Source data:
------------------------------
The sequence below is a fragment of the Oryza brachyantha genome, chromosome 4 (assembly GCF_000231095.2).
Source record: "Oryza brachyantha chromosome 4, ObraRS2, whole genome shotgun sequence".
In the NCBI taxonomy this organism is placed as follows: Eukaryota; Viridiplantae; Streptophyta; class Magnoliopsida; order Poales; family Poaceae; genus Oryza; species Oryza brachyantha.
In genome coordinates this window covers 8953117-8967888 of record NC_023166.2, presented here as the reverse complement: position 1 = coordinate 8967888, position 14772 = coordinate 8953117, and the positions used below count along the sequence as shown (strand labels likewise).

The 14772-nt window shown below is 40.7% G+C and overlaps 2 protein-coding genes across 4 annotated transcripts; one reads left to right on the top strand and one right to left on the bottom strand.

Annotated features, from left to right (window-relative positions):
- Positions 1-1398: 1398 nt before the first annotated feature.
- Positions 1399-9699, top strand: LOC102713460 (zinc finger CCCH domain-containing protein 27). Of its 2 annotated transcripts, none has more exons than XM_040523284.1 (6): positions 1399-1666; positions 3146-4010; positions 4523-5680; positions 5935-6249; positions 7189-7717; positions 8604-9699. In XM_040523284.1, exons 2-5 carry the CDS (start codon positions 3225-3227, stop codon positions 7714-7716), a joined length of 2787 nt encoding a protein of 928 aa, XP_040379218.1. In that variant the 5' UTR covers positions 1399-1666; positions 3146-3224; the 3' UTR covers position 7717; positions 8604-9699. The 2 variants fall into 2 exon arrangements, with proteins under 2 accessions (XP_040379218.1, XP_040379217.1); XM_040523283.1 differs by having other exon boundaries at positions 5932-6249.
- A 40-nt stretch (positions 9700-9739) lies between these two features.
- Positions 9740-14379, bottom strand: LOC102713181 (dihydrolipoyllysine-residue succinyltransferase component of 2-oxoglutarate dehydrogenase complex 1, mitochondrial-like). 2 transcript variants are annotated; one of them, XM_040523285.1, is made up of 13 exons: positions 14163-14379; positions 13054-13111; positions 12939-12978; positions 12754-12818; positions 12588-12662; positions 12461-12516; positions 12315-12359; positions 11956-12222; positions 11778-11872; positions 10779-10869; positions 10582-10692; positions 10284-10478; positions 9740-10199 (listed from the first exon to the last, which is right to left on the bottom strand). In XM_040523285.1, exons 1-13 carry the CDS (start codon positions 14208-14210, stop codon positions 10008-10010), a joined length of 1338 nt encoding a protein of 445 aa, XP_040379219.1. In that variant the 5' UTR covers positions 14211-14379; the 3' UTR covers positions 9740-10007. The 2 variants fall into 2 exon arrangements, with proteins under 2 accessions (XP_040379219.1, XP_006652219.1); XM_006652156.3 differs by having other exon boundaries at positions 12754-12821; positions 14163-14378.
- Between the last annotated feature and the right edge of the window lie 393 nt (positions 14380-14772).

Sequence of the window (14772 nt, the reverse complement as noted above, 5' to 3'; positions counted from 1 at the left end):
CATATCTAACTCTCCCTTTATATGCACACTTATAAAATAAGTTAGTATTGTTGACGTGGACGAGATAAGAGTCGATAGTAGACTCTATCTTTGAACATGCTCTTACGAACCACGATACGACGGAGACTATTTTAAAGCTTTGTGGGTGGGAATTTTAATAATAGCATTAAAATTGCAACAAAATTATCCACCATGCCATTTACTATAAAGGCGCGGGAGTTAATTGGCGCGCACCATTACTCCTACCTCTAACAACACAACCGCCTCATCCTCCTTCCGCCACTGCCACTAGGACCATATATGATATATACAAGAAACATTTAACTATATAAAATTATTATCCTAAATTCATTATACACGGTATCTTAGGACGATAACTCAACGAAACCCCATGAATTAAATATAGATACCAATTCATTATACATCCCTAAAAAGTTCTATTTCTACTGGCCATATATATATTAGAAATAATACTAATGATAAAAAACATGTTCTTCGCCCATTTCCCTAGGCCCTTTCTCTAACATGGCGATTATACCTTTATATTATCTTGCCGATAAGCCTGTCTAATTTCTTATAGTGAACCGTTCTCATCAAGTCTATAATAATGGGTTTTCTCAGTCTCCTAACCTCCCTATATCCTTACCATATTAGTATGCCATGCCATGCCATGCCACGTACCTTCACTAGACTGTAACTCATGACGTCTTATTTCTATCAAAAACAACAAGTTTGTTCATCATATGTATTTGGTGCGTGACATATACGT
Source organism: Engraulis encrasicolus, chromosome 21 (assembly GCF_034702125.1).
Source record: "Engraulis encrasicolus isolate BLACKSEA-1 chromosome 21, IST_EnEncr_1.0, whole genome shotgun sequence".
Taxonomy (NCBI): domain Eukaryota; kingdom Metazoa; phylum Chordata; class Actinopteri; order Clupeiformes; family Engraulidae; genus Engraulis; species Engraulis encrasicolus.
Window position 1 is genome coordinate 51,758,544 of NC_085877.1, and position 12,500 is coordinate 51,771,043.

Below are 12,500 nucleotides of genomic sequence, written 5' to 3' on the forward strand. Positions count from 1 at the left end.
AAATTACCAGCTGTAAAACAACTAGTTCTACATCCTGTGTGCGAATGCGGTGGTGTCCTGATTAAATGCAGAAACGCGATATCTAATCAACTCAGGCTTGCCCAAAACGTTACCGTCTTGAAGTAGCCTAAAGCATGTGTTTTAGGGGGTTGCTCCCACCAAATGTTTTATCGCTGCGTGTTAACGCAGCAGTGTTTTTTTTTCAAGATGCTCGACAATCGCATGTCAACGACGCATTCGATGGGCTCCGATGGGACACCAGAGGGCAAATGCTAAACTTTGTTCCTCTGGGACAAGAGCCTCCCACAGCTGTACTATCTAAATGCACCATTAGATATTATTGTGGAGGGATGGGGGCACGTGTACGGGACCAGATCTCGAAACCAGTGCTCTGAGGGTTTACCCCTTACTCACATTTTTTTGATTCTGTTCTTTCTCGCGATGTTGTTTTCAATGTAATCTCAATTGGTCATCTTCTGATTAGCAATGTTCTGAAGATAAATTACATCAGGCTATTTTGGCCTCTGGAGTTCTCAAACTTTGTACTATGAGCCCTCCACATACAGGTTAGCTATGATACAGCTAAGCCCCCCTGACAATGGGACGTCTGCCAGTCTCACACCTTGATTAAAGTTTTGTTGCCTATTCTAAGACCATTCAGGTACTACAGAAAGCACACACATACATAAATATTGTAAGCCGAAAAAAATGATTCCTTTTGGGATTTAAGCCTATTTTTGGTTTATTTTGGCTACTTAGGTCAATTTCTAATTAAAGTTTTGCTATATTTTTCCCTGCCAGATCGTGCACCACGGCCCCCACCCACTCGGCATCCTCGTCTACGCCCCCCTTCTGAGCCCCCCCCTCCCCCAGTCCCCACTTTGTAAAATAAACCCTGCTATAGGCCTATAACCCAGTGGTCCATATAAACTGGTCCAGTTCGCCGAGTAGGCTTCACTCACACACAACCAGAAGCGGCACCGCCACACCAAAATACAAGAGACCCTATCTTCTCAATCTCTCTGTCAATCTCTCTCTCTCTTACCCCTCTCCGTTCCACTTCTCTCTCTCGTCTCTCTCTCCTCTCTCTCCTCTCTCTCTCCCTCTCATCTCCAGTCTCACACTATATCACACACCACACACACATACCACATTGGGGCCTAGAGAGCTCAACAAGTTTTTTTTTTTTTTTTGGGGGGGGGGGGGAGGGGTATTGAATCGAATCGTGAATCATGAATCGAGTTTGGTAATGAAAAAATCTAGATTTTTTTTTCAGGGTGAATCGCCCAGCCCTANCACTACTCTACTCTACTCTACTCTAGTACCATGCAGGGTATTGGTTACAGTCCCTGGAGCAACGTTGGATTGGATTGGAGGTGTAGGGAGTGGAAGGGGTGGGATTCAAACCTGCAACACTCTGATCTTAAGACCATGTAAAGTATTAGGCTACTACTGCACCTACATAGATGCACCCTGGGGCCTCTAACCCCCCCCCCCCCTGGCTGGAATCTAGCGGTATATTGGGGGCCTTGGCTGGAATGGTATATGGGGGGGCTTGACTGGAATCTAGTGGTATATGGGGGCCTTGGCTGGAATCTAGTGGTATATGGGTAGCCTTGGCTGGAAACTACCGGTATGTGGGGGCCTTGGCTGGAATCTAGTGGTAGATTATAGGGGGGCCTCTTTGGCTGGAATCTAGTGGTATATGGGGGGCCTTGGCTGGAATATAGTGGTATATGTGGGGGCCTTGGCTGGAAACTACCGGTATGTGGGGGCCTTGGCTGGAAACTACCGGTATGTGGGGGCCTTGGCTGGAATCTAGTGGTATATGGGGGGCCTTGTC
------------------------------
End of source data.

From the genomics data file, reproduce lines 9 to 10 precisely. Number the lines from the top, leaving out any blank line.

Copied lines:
- A 40-nt stretch (positions 9700-9739) lies between these two features.
- Positions 9740-14379, bottom strand: LOC102713181 (dihydrolipoyllysine-residue succinyltransferase component of 2-oxoglutarate dehydrogenase complex 1, mitochondrial-like). 2 transcript variants are annotated; one of them, XM_040523285.1, is made up of 13 exons: positions 14163-14379; positions 13054-13111; positions 12939-12978; positions 12754-12818; positions 12588-12662; positions 12461-12516; positions 12315-12359; positions 11956-12222; positions 11778-11872; positions 10779-10869; positions 10582-10692; positions 10284-10478; positions 9740-10199 (listed from the first exon to the last, which is right to left on the bottom strand). In XM_040523285.1, exons 1-13 carry the CDS (start codon positions 14208-14210, stop codon positions 10008-10010), a joined length of 1338 nt encoding a protein of 445 aa, XP_040379219.1. In that variant the 5' UTR covers positions 14211-14379; the 3' UTR covers positions 9740-10007. The 2 variants fall into 2 exon arrangements, with proteins under 2 accessions (XP_040379219.1, XP_006652219.1); XM_006652156.3 differs by having other exon boundaries at positions 12754-12821; positions 14163-14378.